Worshipping Youth, part II

This weekend I saw a commercial for Disneyworld vacations. It was brilliant. It began with a father and a son sitting side by side atop a giant waterslide. They look at each other, they grin competitively, and then they slide toward the pool below. But when they reach it, a transformation has taken place, and the father has become a boy as well! The son gives his father/new playmate an appraising glance, then an approving smile and they race off together. The rest of the commercial is a series of images showing the two enjoying their time playing, exploring, riding rides, and so on. When it ended, I was left with a feeling of wistfulness for my own childhood.

And that was when I realized that I was being played.

I said that the commercial was brilliant, and I meant it. It was brilliant in the same way that the first commercial ever made was brilliant. Maybe you’ve read about it:

Now the serpent was more subtil than any beast of the field which the LORD God had made. And he said unto the woman, Yea, hath God said, Ye shall not eat of every tree of the garden? And the woman said unto the serpent, We may eat of the fruit of the trees of the garden: But of the fruit of the tree which is in the midst of the garden, God hath said, Ye shall not eat of it, neither shall ye touch it, lest ye die. And the serpent said unto the woman, Ye shall not surely die: For God doth know that in the day ye eat thereof, then your eyes shall be opened, and ye shall be as gods, knowing good and evil. And when the woman saw that the tree was good for food, and that it was pleasant to the eyes, and a tree to be desired to make one wise, she took of the fruit thereof, and did eat, and gave also unto her husband with her; and he did eat.
(Genesis 3:1-6)

Talk about knowing your target demographic! And Disney knows theirs as well. They know that most Americans believe that childhood is magical, and that being a child preferable to being an adult. And if you’re like me, your brain is yelling, “But it is magical.” Let’s be clear: it isn’t, at least, it isn’t any more magical than the rest of life. Don’t get me wrong, childhood is great, it’s fine, it’s part of the process that God designed us to go through. In short, it’s good. But don’t go any farther. When we magnify childhood, when we make into the be all and end all of greatness, we cheapen every other part of life that God has made. We begin selling the idea that God made the first part great and everything after it is punishment.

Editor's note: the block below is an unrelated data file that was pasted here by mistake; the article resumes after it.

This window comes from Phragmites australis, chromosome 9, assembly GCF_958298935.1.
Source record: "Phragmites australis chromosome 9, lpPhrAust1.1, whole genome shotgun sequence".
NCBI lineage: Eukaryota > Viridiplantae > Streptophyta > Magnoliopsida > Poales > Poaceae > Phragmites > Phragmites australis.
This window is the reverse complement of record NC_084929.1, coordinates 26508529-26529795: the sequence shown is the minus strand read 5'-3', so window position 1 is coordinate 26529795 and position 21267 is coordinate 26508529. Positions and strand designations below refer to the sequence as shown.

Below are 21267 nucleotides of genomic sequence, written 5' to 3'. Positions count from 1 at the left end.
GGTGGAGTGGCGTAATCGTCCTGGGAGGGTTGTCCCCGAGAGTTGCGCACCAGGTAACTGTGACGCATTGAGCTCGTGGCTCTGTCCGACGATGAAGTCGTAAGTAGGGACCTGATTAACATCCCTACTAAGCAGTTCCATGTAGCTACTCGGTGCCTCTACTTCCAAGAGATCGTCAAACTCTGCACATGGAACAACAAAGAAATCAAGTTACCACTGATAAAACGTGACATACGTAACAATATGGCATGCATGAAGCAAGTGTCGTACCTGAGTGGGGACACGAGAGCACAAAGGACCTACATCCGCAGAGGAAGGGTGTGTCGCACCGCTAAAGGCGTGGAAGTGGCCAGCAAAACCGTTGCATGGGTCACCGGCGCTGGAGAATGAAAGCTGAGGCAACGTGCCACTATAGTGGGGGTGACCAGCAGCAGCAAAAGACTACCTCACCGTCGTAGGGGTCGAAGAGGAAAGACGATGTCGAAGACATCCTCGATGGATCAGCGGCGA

If you don’t believe me, just try imagining the commercial if it were the other way around. The father and son sit at the top of the slide, they slide down, the boy is transformed into a man, and then what? They work 9 to 5 jobs together? They pay bills… in tandem? Watch TV together? That might work for a beer commercial, but even then, it just sounds too depressing.

The problem is that we think being an adult is drudgery. And whether we realize it or not, we communicate that thought to our children. Of course, if all you think of yourself as is just a consumer of goods and services, then perhaps you are not mistaken. Of course, if that is the case, you might also want to ask yourself why it is that you believe you are a Child of God and called according to His purpose.

Am I making sense here? As Christians, we have a sworn duty to become men and women of God. And part of that is raising our children to become men and women of God as well. We cannot fully do that if we ourselves believe that our children are better off staying children. We cannot do it if we believe the age old lie that we are raising children. We must remember that we are raising adults.

What do you say?

This is a love story: a very short (and possibly unfinished) work of fiction

Author’s Note: This is not a new piece. I wrote it a few years ago, and while I’m still not totally happy with it, for some reason, I like it very much. So, occasionally, I get it out, reread it a few times, make a few edits, and stare at it, all the while wishing I had an idea for making it longer. This time, I thought I would share it with you. As always, comments are welcome